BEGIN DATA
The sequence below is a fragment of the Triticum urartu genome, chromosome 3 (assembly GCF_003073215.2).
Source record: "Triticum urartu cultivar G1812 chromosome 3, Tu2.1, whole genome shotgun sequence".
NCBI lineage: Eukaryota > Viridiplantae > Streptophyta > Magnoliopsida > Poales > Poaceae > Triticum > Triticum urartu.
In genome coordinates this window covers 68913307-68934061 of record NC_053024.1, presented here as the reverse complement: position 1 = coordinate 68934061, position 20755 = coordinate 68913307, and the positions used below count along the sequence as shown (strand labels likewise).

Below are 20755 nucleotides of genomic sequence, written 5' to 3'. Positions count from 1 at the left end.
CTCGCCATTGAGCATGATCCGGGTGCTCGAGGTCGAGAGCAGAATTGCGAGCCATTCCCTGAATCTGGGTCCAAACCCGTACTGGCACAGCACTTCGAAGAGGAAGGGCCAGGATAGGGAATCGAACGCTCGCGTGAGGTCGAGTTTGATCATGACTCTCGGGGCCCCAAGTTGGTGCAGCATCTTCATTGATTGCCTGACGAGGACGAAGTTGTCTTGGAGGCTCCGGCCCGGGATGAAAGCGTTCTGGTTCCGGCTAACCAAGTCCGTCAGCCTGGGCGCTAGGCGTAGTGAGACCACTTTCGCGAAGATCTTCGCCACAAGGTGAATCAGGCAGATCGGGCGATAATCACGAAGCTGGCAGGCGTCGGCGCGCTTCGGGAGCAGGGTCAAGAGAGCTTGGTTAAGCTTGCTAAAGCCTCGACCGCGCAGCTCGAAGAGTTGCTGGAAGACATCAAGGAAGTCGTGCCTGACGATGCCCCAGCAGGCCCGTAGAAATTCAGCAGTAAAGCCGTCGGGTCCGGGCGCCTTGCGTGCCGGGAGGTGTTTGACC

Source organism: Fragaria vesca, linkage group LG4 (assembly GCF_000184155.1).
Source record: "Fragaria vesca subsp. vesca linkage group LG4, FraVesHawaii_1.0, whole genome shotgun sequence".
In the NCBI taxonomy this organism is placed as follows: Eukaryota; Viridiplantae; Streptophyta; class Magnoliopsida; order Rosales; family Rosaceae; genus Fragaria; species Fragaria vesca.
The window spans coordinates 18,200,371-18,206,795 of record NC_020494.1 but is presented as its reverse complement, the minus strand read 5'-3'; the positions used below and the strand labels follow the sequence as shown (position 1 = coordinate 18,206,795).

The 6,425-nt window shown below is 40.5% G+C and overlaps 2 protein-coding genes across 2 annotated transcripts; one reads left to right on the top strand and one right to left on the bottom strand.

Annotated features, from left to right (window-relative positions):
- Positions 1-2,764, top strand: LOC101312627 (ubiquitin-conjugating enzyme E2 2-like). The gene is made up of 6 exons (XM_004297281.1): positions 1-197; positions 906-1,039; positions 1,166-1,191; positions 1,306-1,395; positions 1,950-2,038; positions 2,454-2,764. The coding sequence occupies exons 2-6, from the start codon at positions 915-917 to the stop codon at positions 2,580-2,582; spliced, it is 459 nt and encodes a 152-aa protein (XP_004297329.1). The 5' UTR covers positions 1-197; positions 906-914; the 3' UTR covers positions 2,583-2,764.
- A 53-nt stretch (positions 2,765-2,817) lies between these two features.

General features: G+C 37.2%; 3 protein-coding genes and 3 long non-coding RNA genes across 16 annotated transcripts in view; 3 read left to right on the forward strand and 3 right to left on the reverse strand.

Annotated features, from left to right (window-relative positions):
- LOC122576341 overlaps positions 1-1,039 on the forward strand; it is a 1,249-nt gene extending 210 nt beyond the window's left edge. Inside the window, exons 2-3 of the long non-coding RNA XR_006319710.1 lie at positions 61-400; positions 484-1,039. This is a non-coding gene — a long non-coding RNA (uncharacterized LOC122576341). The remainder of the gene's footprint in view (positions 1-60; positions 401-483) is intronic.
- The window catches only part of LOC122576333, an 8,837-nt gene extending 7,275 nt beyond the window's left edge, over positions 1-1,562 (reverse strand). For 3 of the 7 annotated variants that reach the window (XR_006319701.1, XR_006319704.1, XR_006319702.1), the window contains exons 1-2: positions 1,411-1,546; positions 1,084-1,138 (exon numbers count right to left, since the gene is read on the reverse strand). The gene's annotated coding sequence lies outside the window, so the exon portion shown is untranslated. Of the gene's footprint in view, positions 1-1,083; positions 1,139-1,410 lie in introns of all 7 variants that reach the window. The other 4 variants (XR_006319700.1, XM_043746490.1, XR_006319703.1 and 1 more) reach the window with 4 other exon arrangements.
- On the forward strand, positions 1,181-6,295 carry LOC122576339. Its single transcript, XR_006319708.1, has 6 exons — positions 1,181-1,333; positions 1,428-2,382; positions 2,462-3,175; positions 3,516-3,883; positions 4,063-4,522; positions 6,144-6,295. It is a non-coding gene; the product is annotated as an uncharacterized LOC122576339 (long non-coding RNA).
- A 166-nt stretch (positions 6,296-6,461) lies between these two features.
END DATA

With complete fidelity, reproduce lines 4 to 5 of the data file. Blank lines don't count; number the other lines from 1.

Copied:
In genome coordinates this window covers 68913307-68934061 of record NC_053024.1, presented here as the reverse complement: position 1 = coordinate 68934061, position 20755 = coordinate 68913307, and the positions used below count along the sequence as shown (strand labels likewise).

Below are 20755 nucleotides of genomic sequence, written 5' to 3'. Positions count from 1 at the left end.